Going back to the US for the holidays, it's always striking confronting the differences between it and the UK.
I catch myself saying "moe-byel" instead of cell phone and "toe-ma-toe". At a restaurant in Michigan, the server asked if I wanted chips or fries with my sandwich. It took a while to respond, as my muddled brain was thinking, "But they're the same thing!"
Of course, the big differences are the more intangible ones. Not just what people say, but how they say it, the way they behave, the things that are important and not so important. I'm being vague here for fear of offending both Brits and Americans!
But it's something I get asked about all the time. Why do Americans do X? What do Brits think about Y?
I don't think many people understand what complicated questions these can be. For example, I was chatting with friends about driving on the left side of the road, and someone asked if Brits walk on the left side of the sidewalk. No, they don't. In a busy train station sometimes escalators or stairs will be marked so people stay on the left. Otherwise, Brits tend to walk wherever there's space.
My friend found this bizarre. In his mind, since Americans drive on the right and walk on the right, Brits should systematically be the same, except reversed.
But there is no systematic difference. The US and the UK are just different. Apples to oranges. Or rather, apples to llamas.
It threw me when I first came here, too. But I've come to realize that different cultures develop independently, have been for thousands of years. Driving laws, government, education, all have developed in completely different ways. It's fascinating.
And difficult to understand, let alone explain.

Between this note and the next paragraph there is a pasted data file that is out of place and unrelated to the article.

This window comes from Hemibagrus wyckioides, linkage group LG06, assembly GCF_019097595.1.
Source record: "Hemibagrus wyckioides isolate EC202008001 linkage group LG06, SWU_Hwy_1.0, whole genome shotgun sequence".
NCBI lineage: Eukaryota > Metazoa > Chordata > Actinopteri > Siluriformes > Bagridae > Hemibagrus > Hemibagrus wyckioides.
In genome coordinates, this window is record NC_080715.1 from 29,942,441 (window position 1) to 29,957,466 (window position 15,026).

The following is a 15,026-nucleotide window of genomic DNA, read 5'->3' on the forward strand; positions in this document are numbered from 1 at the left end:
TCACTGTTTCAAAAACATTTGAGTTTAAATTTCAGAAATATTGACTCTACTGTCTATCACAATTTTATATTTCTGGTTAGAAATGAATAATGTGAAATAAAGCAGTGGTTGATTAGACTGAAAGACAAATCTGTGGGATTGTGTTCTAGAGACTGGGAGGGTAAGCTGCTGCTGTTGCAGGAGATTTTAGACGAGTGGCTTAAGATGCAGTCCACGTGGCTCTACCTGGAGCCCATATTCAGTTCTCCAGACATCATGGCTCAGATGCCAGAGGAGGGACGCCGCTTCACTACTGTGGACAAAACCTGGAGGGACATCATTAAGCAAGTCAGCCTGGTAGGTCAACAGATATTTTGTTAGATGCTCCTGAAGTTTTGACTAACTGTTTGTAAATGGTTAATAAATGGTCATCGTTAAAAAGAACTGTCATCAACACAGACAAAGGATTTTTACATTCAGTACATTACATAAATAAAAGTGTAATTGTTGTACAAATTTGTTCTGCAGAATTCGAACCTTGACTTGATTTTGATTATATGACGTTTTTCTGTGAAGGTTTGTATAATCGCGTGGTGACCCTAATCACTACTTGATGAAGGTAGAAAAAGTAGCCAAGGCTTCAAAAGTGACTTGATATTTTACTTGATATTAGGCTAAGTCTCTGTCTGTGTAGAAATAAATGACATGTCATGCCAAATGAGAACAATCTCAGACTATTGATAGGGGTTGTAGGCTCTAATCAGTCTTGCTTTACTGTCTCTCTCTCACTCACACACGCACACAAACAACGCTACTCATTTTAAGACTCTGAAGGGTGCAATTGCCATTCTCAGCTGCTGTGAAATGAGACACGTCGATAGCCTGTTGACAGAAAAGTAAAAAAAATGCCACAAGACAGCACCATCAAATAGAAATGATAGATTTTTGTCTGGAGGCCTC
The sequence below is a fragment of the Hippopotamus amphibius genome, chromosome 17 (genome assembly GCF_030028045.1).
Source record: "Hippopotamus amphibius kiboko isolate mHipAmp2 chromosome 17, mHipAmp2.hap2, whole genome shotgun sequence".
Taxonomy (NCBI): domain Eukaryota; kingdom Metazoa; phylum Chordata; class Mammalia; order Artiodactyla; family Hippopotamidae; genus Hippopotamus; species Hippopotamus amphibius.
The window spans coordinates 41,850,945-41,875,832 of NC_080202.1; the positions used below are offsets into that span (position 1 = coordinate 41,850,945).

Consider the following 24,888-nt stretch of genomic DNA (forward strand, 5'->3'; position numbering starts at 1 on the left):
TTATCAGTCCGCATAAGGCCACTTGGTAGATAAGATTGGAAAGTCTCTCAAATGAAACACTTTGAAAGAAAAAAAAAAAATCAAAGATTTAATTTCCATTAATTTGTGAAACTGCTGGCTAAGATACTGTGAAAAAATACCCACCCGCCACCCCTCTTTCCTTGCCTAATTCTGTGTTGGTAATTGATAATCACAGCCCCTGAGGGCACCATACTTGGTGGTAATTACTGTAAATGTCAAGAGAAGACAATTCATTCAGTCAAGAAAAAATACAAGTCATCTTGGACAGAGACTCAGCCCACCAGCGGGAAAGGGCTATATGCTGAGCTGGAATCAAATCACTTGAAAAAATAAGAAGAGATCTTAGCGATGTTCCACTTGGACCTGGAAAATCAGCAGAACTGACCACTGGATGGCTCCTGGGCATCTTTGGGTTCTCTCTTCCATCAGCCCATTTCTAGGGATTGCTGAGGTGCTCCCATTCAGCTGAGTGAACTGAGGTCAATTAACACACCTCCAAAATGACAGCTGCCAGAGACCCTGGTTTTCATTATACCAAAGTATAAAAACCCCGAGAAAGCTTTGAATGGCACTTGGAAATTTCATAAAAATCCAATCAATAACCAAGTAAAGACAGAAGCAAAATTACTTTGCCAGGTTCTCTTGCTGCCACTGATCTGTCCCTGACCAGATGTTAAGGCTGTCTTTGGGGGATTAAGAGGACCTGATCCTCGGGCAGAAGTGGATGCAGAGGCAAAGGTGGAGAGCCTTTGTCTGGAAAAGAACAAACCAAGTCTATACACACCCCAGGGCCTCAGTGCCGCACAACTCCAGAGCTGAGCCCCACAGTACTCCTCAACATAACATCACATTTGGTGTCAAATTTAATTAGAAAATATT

So yes, the Brits walk on both sides of the sidewalk (which isn't called a sidewalk, but rather pavement). And even though the US has much more of a car culture, I've also found the US to be more pedestrian friendly. Why? I don't know.
My British friends ask questions, too. Recently, many have been wondering about Americans' fascination with guns. I can explain about second amendment rights, and frontier life, but at the end of the day, there's no clear cut answer.
But I never stop wondering about these differences. Why does the UK have so many more fair trade products available at major supermarkets? Does it have something to do with their history of imperialism? Why do I have better recycling service in the UK than I've ever encountered in the US? Is it because America has more climate change deniers? More Big Oil money? Why is the US at the forefront of sustainable fishing, well ahead of Europe? I have no idea.
Maybe it's not so much nationwide differences as community differences, individuals leading the way, or politicians devoted to certain causes. Or any number of other variables that are near impossible to quantify.
What would really be a blessing would be if we could learn from each other. Often during the American health care debate, I wished that instead of conservatives ripping apart the NHS, politicians, researchers, and health care providers could learn from the NHS and work to develop more humane and efficient systems for both countries.
That would truly be a global revolution.